Race Decoded: The Genomic Fight for Social Justice

By Catherine Bliss | Go to book overview
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3 The Sociogenomic Paradigm

IN JUNE 2003 police officers tracking a Louisiana serial killer used a racial profile constructed from DNA left at the scene of the crime to catch the perpetrator. Louisiana law enforcement had been searching for a white male suspect after having been tipped off by witnesses to the crimes. However, the results of a DNA test provided by Florida-based DNAPrint Genomics, Inc., indicated that the suspect was a man with “eighty-five percent African ancestry and fifteen percent Native American ancestry.”1 The chief scientific officer of DNAPrint, biochemist Tony Frudakis, told the officers, “You’re wasting your time dragneting Caucasians; your killer is African American.” Mark Shriver, inventor of the test and other admixture mapping software based on ancestry informative markers, insisted that genomic admixture studies proved that lay stereotypes were incongruent with genetic ancestry. Good Morning America quoted him as saying that the test dispelled the notion that all serial killers are white.2 When law enforcement officials apprehended Derrick Lee Todd, an African American man who turned out to be responsible for the killings, Frudakis said the technology was like a more reliable eyewitness account, one that could assess a person’s racial proportions.3 At the time, the company was busy developing tests based on markers associated with skin color and eye color.4 Police departments began signing up to be the next to successfully apply the technology.5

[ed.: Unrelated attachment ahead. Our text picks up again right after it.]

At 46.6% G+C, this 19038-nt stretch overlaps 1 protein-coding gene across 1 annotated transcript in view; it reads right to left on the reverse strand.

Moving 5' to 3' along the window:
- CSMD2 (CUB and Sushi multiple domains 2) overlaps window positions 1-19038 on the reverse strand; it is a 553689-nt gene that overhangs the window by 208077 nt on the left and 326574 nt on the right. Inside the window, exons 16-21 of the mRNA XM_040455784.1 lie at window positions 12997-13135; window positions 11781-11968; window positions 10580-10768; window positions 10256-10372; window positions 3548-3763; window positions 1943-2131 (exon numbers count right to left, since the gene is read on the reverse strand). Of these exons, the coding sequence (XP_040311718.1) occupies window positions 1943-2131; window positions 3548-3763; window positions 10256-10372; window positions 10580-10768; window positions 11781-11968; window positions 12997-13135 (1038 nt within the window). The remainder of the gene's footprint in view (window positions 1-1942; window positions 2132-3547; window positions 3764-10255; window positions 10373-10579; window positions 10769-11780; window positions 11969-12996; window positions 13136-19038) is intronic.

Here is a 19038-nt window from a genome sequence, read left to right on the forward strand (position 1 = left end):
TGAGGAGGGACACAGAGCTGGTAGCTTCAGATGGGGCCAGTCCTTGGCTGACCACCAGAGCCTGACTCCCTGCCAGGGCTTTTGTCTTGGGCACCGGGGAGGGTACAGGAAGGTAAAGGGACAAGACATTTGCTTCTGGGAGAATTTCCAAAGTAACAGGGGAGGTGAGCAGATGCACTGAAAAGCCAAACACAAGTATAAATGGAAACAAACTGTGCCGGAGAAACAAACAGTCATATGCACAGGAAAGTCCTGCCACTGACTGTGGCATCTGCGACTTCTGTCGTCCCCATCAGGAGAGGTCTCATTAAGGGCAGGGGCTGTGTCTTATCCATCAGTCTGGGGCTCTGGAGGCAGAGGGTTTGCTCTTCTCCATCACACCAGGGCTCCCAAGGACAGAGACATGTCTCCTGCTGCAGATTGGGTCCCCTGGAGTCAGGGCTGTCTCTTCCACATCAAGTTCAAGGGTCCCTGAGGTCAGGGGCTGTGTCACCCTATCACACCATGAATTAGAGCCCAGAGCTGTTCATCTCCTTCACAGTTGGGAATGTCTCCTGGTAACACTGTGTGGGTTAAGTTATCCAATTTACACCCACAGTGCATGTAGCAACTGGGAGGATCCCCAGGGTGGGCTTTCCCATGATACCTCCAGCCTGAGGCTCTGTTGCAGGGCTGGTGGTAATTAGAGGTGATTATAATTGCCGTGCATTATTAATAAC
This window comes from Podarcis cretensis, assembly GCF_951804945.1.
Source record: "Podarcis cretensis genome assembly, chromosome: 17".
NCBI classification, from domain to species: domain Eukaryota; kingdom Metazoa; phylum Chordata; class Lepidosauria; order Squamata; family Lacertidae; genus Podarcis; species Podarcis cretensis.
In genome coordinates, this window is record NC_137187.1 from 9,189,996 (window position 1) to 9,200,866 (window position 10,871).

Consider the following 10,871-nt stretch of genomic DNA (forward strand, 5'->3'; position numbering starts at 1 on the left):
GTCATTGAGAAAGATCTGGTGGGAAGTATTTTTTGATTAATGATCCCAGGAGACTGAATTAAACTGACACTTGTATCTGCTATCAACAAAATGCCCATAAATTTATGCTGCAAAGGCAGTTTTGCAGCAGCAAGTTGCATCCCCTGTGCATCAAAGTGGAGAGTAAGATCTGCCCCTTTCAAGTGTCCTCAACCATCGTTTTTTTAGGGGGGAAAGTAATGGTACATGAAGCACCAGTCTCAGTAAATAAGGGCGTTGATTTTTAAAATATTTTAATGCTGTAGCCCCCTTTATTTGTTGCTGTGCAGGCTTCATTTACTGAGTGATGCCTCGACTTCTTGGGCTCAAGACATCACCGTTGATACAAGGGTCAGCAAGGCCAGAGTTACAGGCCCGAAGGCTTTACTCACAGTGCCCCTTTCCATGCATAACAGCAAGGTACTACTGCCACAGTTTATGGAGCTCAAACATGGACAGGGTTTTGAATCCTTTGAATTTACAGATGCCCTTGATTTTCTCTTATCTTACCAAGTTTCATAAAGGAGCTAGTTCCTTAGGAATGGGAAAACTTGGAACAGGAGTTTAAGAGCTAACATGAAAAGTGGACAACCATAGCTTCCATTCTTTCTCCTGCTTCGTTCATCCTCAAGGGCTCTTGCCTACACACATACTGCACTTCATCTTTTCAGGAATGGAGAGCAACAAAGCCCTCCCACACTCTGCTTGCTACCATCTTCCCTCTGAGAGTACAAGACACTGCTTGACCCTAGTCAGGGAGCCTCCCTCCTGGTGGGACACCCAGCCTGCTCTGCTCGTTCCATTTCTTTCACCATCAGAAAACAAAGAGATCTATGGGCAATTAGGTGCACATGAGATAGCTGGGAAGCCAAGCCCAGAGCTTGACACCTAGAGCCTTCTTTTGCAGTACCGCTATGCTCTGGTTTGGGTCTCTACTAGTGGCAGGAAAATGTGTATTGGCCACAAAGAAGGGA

DNAPrint’s marketing of racial “PhotoFit” technology created a firestorm inside and outside the field of genomics. A number of ELSI bioethicists warned


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Race Decoded: The Genomic Fight for Social Justice


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